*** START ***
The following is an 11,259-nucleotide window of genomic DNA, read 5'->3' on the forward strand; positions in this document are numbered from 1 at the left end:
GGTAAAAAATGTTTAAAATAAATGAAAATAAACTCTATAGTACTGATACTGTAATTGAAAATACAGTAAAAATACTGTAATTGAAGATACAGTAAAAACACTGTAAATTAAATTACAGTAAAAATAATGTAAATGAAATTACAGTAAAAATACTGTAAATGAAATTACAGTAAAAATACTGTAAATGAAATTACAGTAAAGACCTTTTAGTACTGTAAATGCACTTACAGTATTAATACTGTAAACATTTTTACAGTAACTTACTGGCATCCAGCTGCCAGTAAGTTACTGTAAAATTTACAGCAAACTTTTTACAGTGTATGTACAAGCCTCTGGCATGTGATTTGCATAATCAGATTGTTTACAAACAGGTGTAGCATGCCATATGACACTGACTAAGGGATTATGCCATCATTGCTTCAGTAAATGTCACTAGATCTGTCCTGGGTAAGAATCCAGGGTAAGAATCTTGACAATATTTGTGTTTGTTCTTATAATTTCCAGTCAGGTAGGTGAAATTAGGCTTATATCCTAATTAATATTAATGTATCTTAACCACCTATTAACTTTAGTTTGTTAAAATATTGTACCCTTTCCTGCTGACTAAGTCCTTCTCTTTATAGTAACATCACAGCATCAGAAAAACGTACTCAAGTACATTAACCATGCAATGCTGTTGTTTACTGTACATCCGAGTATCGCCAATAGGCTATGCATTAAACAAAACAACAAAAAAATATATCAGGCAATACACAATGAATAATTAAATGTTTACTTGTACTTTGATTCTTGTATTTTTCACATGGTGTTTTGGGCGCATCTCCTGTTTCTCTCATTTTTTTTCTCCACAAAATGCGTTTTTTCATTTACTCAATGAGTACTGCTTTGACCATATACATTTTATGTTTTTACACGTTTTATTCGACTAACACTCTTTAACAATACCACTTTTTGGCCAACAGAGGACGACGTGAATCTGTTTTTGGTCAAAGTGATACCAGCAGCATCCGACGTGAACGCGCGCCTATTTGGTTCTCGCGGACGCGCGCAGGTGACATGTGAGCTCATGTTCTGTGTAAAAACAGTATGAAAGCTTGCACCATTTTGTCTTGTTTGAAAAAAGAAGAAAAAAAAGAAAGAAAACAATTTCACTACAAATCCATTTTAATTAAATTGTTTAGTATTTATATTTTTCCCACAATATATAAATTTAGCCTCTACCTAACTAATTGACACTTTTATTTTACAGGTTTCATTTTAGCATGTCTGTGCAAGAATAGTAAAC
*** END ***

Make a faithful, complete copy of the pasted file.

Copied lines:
The following is an 11,259-nucleotide window of genomic DNA, read 5'->3' on the forward strand; positions in this document are numbered from 1 at the left end:
GGTAAAAAATGTTTAAAATAAATGAAAATAAACTCTATAGTACTGATACTGTAATTGAAAATACAGTAAAAATACTGTAATTGAAGATACAGTAAAAACACTGTAAATTAAATTACAGTAAAAATAATGTAAATGAAATTACAGTAAAAATACTGTAAATGAAATTACAGTAAAAATACTGTAAATGAAATTACAGTAAAGACCTTTTAGTACTGTAAATGCACTTACAGTATTAATACTGTAAACATTTTTACAGTAACTTACTGGCATCCAGCTGCCAGTAAGTTACTGTAAAATTTACAGCAAACTTTTTACAGTGTATGTACAAGCCTCTGGCATGTGATTTGCATAATCAGATTGTTTACAAACAGGTGTAGCATGCCATATGACACTGACTAAGGGATTATGCCATCATTGCTTCAGTAAATGTCACTAGATCTGTCCTGGGTAAGAATCCAGGGTAAGAATCTTGACAATATTTGTGTTTGTTCTTATAATTTCCAGTCAGGTAGGTGAAATTAGGCTTATATCCTAATTAATATTAATGTATCTTAACCACCTATTAACTTTAGTTTGTTAAAATATTGTACCCTTTCCTGCTGACTAAGTCCTTCTCTTTATAGTAACATCACAGCATCAGAAAAACGTACTCAAGTACATTAACCATGCAATGCTGTTGTTTACTGTACATCCGAGTATCGCCAATAGGCTATGCATTAAACAAAACAACAAAAAAATATATCAGGCAATACACAATGAATAATTAAATGTTTACTTGTACTTTGATTCTTGTATTTTTCACATGGTGTTTTGGGCGCATCTCCTGTTTCTCTCATTTTTTTTCTCCACAAAATGCGTTTTTTCATTTACTCAATGAGTACTGCTTTGACCATATACATTTTATGTTTTTACACGTTTTATTCGACTAACACTCTTTAACAATACCACTTTTTGGCCAACAGAGGACGACGTGAATCTGTTTTTGGTCAAAGTGATACCAGCAGCATCCGACGTGAACGCGCGCCTATTTGGTTCTCGCGGACGCGCGCAGGTGACATGTGAGCTCATGTTCTGTGTAAAAACAGTATGAAAGCTTGCACCATTTTGTCTTGTTTGAAAAAAGAAGAAAAAAAAGAAAGAAAACAATTTCACTACAAATCCATTTTAATTAAATTGTTTAGTATTTATATTTTTCCCACAATATATAAATTTAGCCTCTACCTAACTAATTGACACTTTTATTTTACAGGTTTCATTTTAGCATGTCTGTGCAAGAATAGTAAAC